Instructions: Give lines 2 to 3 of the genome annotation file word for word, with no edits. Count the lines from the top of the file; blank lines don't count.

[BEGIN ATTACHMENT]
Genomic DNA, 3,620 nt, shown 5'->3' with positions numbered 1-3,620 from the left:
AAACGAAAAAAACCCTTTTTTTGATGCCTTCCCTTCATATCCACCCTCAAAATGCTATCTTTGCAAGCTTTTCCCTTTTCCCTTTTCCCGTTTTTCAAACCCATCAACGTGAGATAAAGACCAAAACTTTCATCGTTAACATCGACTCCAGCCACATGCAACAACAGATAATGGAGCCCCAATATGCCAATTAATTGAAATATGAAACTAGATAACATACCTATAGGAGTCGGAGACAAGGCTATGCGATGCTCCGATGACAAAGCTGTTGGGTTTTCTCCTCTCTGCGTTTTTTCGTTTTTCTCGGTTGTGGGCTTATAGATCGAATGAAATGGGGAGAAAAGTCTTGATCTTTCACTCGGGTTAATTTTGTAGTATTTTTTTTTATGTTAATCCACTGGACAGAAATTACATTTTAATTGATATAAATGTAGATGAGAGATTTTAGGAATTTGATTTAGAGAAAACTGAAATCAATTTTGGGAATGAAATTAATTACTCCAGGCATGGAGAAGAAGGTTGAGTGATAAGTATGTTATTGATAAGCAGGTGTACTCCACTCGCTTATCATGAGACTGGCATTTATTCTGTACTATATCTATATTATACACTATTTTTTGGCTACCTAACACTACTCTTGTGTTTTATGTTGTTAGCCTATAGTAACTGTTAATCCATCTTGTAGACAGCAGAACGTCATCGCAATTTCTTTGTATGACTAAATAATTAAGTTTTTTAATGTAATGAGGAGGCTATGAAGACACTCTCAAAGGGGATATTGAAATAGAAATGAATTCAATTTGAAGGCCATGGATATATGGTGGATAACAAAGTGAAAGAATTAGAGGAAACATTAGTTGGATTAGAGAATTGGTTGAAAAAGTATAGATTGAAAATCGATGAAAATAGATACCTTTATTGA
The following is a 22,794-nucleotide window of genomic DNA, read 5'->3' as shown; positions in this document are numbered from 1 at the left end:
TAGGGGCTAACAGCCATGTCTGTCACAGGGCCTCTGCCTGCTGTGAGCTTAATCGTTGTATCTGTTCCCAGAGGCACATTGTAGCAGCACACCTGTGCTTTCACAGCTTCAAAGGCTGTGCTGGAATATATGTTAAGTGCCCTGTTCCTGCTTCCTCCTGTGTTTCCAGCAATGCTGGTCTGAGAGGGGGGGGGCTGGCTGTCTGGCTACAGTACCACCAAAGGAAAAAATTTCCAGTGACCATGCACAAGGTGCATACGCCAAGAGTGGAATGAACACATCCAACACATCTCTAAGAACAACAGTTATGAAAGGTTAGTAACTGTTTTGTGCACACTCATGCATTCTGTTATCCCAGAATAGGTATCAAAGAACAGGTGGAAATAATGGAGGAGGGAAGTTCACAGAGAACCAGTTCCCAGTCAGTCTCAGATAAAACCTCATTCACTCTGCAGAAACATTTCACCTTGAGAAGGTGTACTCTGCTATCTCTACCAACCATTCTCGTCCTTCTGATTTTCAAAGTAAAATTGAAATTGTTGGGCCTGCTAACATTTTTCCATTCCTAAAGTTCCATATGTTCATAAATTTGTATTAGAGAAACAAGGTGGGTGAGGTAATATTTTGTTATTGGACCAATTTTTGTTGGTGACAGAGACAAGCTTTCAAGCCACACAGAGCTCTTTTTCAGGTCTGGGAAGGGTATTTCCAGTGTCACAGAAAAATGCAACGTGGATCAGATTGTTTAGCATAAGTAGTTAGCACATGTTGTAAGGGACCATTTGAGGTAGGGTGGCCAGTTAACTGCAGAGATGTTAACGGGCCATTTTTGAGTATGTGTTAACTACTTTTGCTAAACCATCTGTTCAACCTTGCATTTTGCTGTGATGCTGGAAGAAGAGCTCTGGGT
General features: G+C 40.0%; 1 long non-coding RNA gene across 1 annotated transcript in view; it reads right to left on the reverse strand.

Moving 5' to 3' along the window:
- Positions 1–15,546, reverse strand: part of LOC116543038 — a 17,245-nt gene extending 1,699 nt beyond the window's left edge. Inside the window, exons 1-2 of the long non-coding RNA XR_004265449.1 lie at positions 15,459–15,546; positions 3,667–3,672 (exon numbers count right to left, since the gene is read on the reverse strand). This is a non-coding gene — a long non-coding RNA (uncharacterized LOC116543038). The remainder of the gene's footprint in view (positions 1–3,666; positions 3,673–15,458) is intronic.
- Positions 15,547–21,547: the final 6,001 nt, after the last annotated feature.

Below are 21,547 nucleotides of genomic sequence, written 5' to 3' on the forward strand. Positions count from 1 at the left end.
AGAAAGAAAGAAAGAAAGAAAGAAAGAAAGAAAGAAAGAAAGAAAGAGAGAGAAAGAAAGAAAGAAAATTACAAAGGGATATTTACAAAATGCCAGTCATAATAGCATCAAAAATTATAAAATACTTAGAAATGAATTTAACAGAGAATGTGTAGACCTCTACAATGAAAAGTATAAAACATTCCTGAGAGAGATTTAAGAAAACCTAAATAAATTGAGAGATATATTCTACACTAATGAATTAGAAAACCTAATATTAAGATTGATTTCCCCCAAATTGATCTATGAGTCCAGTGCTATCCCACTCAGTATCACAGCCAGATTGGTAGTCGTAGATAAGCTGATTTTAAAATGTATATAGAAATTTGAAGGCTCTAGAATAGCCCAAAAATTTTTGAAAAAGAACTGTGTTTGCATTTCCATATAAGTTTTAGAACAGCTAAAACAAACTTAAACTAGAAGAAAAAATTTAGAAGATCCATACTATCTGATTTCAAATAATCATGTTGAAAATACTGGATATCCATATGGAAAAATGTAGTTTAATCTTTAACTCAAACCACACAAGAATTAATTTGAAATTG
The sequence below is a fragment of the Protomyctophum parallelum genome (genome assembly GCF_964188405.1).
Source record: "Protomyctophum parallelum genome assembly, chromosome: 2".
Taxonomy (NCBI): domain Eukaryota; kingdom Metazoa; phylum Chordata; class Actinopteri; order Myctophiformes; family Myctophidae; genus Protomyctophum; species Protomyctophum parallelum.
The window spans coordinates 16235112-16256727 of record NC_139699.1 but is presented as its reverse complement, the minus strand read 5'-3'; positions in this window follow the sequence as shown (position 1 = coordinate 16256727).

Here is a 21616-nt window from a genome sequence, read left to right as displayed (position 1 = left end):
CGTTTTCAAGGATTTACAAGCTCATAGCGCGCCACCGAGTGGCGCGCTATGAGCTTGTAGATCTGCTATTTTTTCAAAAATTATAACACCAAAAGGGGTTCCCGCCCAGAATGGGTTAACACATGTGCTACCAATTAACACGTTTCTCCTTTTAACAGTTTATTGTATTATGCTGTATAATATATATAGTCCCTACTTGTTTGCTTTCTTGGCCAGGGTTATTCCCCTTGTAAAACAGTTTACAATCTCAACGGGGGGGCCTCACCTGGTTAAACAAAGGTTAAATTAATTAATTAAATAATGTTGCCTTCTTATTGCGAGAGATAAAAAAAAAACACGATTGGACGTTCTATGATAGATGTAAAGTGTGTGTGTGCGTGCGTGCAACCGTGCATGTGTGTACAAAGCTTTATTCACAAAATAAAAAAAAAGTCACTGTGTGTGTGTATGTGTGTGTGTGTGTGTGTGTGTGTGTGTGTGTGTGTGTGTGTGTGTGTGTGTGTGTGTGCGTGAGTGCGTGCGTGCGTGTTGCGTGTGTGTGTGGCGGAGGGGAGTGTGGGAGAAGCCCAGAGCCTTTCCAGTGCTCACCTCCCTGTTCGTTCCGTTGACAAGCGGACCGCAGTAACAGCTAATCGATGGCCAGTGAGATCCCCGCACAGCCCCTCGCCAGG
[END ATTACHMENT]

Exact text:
AAACGAAAAAAACCCTTTTTTTGATGCCTTCCCTTCATATCCACCCTCAAAATGCTATCTTTGCAAGCTTTTCCCTTTTCCCTTTTCCCGTTTTTCAAACCCATCAACGTGAGATAAAGACCAAAACTTTCATCGTTAACATCGACTCCAGCCACATGCAACAACAGATAATGGAGCCCCAATATGCCAATTAATTGAAATATGAAACTAGATAACATACCTATAGGAGTCGGAGACAAGGCTATGCGATGCTCCGATGACAAAGCTGTTGGGTTTTCTCCTCTCTGCGTTTTTTCGTTTTTCTCGGTTGTGGGCTTATAGATCGAATGAAATGGGGAGAAAAGTCTTGATCTTTCACTCGGGTTAATTTTGTAGTATTTTTTTTTATGTTAATCCACTGGACAGAAATTACATTTTAATTGATATAAATGTAGATGAGAGATTTTAGGAATTTGATTTAGAGAAAACTGAAATCAATTTTGGGAATGAAATTAATTACTCCAGGCATGGAGAAGAAGGTTGAGTGATAAGTATGTTATTGATAAGCAGGTGTACTCCACTCGCTTATCATGAGACTGGCATTTATTCTGTACTATATCTATATTATACACTATTTTTTGGCTACCTAACACTACTCTTGTGTTTTATGTTGTTAGCCTATAGTAACTGTTAATCCATCTTGTAGACAGCAGAACGTCATCGCAATTTCTTTGTATGACTAAATAATTAAGTTTTTTAATGTAATGAGGAGGCTATGAAGACACTCTCAAAGGGGATATTGAAATAGAAATGAATTCAATTTGAAGGCCATGGATATATGGTGGATAACAAAGTGAAAGAATTAGAGGAAACATTAGTTGGATTAGAGAATTGGTTGAAAAAGTATAGATTGAAAATCGATGAAAATAGATACCTTTATTGA
The following is a 22,794-nucleotide window of genomic DNA, read 5'->3' as shown; positions in this document are numbered from 1 at the left end: